Shabbat Challah

Shabbat Challah

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"My Shabbat Challah is something out of this world. I made it up on my own, because the ones I tasted, I just didn't like. Try it you will love it!! This can make 6 regular sized loaves, or two large braided loaves."

Ingredients 1 h 30 m {{adjustedServings}} servings 141 cals

Serving size has been adjusted!

Original recipe yields 60 servings



Amount per serving ({{servings}} total)

  • Calories:
  • 141 kcal
  • 7%
  • Fat:
  • 4.6 g
  • 7%
  • Carbs:
  • 21.2g
  • 7%
  • Protein:
  • 3.4 g
  • 7%
  • Cholesterol:
  • 16 mg
  • 5%
  • Sodium:
  • 240 mg
  • 10%

Based on a 2,000 calorie diet

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  1. In a large bowl, sprinkle the yeast over the water. Let stand for about 5 minutes to dissolve the yeast. Stir in the salt, sugar, oil and 4 eggs until well blended. Gradually mix in the flour. When the dough becomes too stiff to stir, turn it out onto a floured surface and knead for 8 to 10 minutes. Place dough underneath the bowl to rise until double. Or, you can place the dough in the bowl, and cover with a towel.
  2. Punch down the dough, and divide into 6 or 8 even pieces depending on what shape you want. Remember to take a small piece off and make a blessing (Jewish law). Roll the pieces into ropes. Braid into two loaves, or one really big 6 piece braid - but only if your oven is large enough. Or, you can make the spiral shape challahs out of each rope. Tuck the ends under, and place on a baking sheet to rise until your finger leaves a small dent when you gently poke the bread.
  3. Preheat the oven to 400 degrees F (200 degrees C). Whisk together the remaining egg, water and vanilla sugar. Brush over the tops of the loaves. Sprinkle sesame seeds over the top.
  4. Bake for 35 to 40 minutes in the preheated oven, until the bread is deep golden brown. Wrap the small piece of dough that was blessed in aluminum foil, and burn in the oven as an offering while the other loaves are baking.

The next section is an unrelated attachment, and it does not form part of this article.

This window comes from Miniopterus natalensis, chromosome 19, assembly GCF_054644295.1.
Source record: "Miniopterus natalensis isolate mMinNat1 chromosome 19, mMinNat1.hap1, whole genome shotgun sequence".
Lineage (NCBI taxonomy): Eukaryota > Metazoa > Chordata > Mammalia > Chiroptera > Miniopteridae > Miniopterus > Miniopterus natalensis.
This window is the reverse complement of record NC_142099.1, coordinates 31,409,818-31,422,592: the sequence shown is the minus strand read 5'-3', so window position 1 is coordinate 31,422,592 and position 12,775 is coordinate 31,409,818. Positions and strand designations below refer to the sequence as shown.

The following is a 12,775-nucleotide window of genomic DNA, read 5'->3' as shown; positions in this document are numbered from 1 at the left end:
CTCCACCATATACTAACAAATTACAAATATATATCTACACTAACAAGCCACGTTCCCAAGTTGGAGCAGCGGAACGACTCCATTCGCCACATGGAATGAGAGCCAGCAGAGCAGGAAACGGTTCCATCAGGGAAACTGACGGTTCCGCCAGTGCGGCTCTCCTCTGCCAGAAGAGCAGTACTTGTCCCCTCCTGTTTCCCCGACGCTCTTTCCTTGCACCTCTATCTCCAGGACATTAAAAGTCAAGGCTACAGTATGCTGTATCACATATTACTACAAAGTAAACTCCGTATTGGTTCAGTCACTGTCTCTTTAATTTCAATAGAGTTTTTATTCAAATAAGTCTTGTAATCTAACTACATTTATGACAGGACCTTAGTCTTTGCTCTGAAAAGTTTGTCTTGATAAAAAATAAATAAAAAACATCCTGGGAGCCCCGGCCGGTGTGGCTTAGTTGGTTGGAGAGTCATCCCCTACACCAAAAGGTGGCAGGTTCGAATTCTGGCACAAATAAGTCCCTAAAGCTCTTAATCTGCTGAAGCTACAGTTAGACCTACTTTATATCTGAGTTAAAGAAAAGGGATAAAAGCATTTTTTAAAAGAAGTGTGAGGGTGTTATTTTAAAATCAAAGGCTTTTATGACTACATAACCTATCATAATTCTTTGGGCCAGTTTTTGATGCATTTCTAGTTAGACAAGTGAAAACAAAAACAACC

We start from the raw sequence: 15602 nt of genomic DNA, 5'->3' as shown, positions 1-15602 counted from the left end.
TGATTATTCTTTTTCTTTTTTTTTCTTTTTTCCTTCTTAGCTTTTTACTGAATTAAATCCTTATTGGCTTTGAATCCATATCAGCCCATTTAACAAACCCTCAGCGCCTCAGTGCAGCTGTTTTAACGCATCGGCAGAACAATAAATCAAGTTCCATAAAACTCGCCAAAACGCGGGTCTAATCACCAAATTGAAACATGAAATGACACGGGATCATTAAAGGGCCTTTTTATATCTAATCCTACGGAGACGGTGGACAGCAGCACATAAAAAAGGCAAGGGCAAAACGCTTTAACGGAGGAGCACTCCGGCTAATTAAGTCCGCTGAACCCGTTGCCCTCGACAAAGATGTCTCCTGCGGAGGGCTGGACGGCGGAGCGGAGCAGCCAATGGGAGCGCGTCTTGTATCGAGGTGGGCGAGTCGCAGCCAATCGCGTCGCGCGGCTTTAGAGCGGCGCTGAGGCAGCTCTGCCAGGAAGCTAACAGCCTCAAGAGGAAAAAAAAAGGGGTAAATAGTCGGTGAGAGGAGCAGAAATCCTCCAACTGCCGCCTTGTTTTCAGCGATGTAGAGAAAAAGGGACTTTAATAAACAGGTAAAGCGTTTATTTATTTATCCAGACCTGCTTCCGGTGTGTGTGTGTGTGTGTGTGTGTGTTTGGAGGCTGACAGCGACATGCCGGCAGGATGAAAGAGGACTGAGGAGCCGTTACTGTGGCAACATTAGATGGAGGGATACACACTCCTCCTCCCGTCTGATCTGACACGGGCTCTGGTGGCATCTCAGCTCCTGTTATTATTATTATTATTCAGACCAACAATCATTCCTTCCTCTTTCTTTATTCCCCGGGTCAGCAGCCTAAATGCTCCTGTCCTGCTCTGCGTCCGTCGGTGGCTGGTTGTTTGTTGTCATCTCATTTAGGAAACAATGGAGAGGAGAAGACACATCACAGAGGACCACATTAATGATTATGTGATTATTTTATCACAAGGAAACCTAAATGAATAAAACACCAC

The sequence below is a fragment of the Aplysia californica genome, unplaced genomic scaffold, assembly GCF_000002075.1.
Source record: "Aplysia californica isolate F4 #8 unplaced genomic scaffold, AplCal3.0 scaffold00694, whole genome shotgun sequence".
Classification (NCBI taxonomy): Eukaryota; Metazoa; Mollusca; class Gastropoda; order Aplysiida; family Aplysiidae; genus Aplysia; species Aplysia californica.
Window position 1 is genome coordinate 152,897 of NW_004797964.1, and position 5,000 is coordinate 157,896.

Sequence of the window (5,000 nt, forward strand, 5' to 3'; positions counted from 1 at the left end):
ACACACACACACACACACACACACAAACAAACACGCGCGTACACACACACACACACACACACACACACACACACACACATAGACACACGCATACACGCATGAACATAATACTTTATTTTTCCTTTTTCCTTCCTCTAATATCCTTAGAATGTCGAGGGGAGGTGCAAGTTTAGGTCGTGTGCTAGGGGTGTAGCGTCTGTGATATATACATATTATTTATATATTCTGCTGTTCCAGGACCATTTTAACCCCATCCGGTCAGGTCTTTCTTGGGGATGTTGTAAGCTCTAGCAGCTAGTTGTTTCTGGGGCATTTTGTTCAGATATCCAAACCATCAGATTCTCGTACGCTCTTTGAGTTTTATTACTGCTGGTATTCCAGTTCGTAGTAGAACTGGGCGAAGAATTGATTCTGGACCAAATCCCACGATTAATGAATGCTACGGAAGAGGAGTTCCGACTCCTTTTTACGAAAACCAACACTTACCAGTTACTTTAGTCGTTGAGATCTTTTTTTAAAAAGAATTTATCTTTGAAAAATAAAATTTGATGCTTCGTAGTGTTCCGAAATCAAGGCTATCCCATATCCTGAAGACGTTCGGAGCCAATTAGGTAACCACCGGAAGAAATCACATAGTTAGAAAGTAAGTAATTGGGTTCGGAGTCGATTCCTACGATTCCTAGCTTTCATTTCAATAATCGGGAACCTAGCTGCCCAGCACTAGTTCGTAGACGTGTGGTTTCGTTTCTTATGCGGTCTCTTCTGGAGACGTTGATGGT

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Reviews 86

  1. 99 Ratings


This is a fabulous recipe. I tried the other Challah I recipe first because it had more reviews, but then I decided to try this one because of the shorter prep time. This one is definitely moister and more flavorful, which is especially good considering it takes less time. I did add a few swirls of honey and used poppy seeds instead of sesame seeds, but other than that I followed the recipe. This recipe does make A LOT of dough. I ended up with two huge braided loaves (did the 6-braid). Next time I think I'll cut it in thirds to have three more managable loaves. Great recipe; even my in-laws (who grew up with homemade challah) loved it.


THis is a great recipe, and the idea of vanilla with the glaze on top is cool. As someone experienced with Jewish law, may I please offer a correction, though: Regarding the Challah offering - THis is a praiseworthy custom in place to keep in practice for the actual "Challah" portion given to our Cohanim in the Temple of Jerusalem (going back 2,000 years and we still do it). They worked, we fed them. Here are a couple of parameters for nowadays, when the Cohanim are kind of "unemployed" in the old sense: THere is a minmum amount of flour needed for this, as follows - about 3 lbs for taking off without a blessing, and about 5 lbs to say a blessing. For the words of this blessing contact This can actually be done for almost any type of dough! To dispose of it, because it is considered unusable and technically not kosher, one cannot burn it where the challh is baking, but where there is nothing being cooked, such as straight over a flame on your burner or under the broiler, later. (Temporarily shut off your smoke alarm!) Alternatively, some Rabbis allow you to double-wrap the dough (which doesn't have to be a lot; can be as small as a large olive) and then throw it out. Here's my favorite part: THis is one of the 3 Mitzvas specially handed to women, and our power of prayer is very great, so, just as we can pray for our families, ill people, etc at candle lighting time for the Sabbath, we can pray when we are taking the Challah portion. It becomes very spiritual.


This is an EXCELLENT recipe. I did make a few changes though so I'll list those before I tell you what I liked about this recipe. I cut down the sugar to only two tablespoons for a less sugary challah. I also used only a third cup of vegetable oil and used only 3 eggs but omitted the yolks. My challah was very soft and moist, almost velvety on the inside, with just a slight crunch on the outside. I made this into one large 6 braid challah and brushed with only egg. Then I dipped my finger in water, then into the sesame seeds and gave each segment a roll of sesame for a more even look. Overall this was SUPERB and I have already been asked to make it for a baker friend of mine who wants to feature it in her bakery!